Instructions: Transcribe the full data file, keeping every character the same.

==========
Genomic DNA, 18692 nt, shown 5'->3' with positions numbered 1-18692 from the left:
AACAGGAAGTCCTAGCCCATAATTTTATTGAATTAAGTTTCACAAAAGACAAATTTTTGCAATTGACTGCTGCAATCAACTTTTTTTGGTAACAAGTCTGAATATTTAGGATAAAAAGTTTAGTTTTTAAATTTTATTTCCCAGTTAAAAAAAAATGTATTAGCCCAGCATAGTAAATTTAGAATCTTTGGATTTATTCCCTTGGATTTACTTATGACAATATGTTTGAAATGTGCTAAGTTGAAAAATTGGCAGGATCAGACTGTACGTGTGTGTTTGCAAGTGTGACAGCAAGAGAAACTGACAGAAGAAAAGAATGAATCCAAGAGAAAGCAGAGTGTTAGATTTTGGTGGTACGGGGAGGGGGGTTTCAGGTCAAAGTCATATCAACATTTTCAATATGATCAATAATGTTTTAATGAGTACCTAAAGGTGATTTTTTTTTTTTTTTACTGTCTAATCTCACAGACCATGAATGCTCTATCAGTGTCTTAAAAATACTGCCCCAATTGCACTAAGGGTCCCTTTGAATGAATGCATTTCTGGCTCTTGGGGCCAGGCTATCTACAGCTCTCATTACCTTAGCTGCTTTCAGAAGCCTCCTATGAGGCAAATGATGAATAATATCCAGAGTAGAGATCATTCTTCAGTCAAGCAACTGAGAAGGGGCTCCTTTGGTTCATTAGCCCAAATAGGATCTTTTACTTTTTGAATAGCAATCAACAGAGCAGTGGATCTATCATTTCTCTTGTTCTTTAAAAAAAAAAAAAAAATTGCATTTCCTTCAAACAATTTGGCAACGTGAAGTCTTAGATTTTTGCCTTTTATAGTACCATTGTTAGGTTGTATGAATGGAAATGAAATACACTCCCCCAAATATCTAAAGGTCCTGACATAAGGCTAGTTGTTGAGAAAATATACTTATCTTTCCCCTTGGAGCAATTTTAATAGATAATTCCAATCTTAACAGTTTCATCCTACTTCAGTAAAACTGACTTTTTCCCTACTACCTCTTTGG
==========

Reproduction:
Genomic DNA, 18692 nt, shown 5'->3' with positions numbered 1-18692 from the left:
AACAGGAAGTCCTAGCCCATAATTTTATTGAATTAAGTTTCACAAAAGACAAATTTTTGCAATTGACTGCTGCAATCAACTTTTTTTGGTAACAAGTCTGAATATTTAGGATAAAAAGTTTAGTTTTTAAATTTTATTTCCCAGTTAAAAAAAAATGTATTAGCCCAGCATAGTAAATTTAGAATCTTTGGATTTATTCCCTTGGATTTACTTATGACAATATGTTTGAAATGTGCTAAGTTGAAAAATTGGCAGGATCAGACTGTACGTGTGTGTTTGCAAGTGTGACAGCAAGAGAAACTGACAGAAGAAAAGAATGAATCCAAGAGAAAGCAGAGTGTTAGATTTTGGTGGTACGGGGAGGGGGGTTTCAGGTCAAAGTCATATCAACATTTTCAATATGATCAATAATGTTTTAATGAGTACCTAAAGGTGATTTTTTTTTTTTTTTACTGTCTAATCTCACAGACCATGAATGCTCTATCAGTGTCTTAAAAATACTGCCCCAATTGCACTAAGGGTCCCTTTGAATGAATGCATTTCTGGCTCTTGGGGCCAGGCTATCTACAGCTCTCATTACCTTAGCTGCTTTCAGAAGCCTCCTATGAGGCAAATGATGAATAATATCCAGAGTAGAGATCATTCTTCAGTCAAGCAACTGAGAAGGGGCTCCTTTGGTTCATTAGCCCAAATAGGATCTTTTACTTTTTGAATAGCAATCAACAGAGCAGTGGATCTATCATTTCTCTTGTTCTTTAAAAAAAAAAAAAAAATTGCATTTCCTTCAAACAATTTGGCAACGTGAAGTCTTAGATTTTTGCCTTTTATAGTACCATTGTTAGGTTGTATGAATGGAAATGAAATACACTCCCCCAAATATCTAAAGGTCCTGACATAAGGCTAGTTGTTGAGAAAATATACTTATCTTTCCCCTTGGAGCAATTTTAATAGATAATTCCAATCTTAACAGTTTCATCCTACTTCAGTAAAACTGACTTTTTCCCTACTACCTCTTTGG